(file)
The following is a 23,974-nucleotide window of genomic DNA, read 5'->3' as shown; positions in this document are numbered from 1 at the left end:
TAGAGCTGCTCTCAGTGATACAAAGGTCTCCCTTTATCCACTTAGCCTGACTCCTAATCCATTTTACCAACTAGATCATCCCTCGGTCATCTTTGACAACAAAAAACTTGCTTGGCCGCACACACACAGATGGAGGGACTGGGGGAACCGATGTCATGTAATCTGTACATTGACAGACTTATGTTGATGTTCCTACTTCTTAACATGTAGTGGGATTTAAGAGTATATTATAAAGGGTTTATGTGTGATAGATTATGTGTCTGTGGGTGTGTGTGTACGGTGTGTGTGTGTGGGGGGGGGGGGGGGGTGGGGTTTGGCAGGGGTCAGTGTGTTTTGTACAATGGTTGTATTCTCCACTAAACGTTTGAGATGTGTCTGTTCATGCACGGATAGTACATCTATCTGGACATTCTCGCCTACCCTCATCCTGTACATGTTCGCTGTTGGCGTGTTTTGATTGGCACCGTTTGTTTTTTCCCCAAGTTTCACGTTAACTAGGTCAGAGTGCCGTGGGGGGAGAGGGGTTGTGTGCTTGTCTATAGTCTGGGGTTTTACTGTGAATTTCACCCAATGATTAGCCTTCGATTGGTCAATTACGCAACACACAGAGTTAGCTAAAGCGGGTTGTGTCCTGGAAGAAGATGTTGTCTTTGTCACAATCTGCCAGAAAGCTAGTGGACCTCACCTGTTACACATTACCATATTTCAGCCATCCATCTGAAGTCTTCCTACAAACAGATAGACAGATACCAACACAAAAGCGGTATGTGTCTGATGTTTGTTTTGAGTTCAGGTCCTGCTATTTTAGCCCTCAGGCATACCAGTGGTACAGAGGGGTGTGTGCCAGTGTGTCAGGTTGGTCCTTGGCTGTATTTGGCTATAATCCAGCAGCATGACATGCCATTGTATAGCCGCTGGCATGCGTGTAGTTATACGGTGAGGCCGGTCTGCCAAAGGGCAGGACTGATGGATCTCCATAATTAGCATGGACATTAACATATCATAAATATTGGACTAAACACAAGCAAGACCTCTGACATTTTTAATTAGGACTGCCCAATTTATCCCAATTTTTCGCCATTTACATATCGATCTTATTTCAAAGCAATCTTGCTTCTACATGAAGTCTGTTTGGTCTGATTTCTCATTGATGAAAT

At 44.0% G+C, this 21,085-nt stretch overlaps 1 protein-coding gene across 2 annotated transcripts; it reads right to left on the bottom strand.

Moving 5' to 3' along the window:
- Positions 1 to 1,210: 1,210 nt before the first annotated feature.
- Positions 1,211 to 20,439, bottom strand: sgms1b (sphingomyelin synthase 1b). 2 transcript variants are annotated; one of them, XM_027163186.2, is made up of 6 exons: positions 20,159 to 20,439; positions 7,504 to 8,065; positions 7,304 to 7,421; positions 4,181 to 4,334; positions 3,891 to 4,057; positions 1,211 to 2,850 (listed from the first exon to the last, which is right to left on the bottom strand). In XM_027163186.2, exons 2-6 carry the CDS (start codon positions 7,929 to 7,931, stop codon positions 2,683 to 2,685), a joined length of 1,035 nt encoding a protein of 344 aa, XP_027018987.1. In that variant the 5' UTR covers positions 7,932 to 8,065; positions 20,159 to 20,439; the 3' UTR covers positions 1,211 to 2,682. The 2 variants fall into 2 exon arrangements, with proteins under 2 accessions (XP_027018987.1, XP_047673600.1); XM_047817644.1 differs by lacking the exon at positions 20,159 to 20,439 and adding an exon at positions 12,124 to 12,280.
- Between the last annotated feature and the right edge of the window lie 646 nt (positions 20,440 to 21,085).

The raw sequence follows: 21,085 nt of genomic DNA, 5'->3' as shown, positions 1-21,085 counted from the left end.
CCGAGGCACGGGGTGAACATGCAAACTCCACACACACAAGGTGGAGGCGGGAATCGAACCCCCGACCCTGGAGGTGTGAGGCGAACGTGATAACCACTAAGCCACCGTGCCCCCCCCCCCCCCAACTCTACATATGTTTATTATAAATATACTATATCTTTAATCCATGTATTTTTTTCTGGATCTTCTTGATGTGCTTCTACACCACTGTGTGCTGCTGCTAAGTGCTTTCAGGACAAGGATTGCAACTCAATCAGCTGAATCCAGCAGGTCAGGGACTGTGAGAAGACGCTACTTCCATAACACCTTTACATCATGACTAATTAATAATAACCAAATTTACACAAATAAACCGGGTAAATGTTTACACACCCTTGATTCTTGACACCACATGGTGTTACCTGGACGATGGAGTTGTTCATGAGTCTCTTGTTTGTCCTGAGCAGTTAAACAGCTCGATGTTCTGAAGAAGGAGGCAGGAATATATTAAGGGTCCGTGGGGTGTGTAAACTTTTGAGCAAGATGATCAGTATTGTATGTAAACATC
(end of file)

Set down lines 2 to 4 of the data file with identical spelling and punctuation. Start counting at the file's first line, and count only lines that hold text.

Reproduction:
TAGAGCTGCTCTCAGTGATACAAAGGTCTCCCTTTATCCACTTAGCCTGACTCCTAATCCATTTTACCAACTAGATCATCCCTCGGTCATCTTTGACAACAAAAAACTTGCTTGGCCGCACACACACAGATGGAGGGACTGGGGGAACCGATGTCATGTAATCTGTACATTGACAGACTTATGTTGATGTTCCTACTTCTTAACATGTAGTGGGATTTAAGAGTATATTATAAAGGGTTTATGTGTGATAGATTATGTGTCTGTGGGTGTGTGTGTACGGTGTGTGTGTGTGGGGGGGGGGGGGGGGTGGGGTTTGGCAGGGGTCAGTGTGTTTTGTACAATGGTTGTATTCTCCACTAAACGTTTGAGATGTGTCTGTTCATGCACGGATAGTACATCTATCTGGACATTCTCGCCTACCCTCATCCTGTACATGTTCGCTGTTGGCGTGTTTTGATTGGCACCGTTTGTTTTTTCCCCAAGTTTCACGTTAACTAGGTCAGAGTGCCGTGGGGGGAGAGGGGTTGTGTGCTTGTCTATAGTCTGGGGTTTTACTGTGAATTTCACCCAATGATTAGCCTTCGATTGGTCAATTACGCAACACACAGAGTTAGCTAAAGCGGGTTGTGTCCTGGAAGAAGATGTTGTCTTTGTCACAATCTGCCAGAAAGCTAGTGGACCTCACCTGTTACACATTACCATATTTCAGCCATCCATCTGAAGTCTTCCTACAAACAGATAGACAGATACCAACACAAAAGCGGTATGTGTCTGATGTTTGTTTTGAGTTCAGGTCCTGCTATTTTAGCCCTCAGGCATACCAGTGGTACAGAGGGGTGTGTGCCAGTGTGTCAGGTTGGTCCTTGGCTGTATTTGGCTATAATCCAGCAGCATGACATGCCATTGTATAGCCGCTGGCATGCGTGTAGTTATACGGTGAGGCCGGTCTGCCAAAGGGCAGGACTGATGGATCTCCATAATTAGCATGGACATTAACATATCATAAATATTGGACTAAACACAAGCAAGACCTCTGACATTTTTAATTAGGACTGCCCAATTTATCCCAATTTTTCGCCATTTACATATCGATCTTATTTCAAAGCAATCTTGCTTCTACATGAAGTCTGTTTGGTCTGATTTCTCATTGATGAAAT

At 44.0% G+C, this 21,085-nt stretch overlaps 1 protein-coding gene across 2 annotated transcripts; it reads right to left on the bottom strand.

Moving 5' to 3' along the window: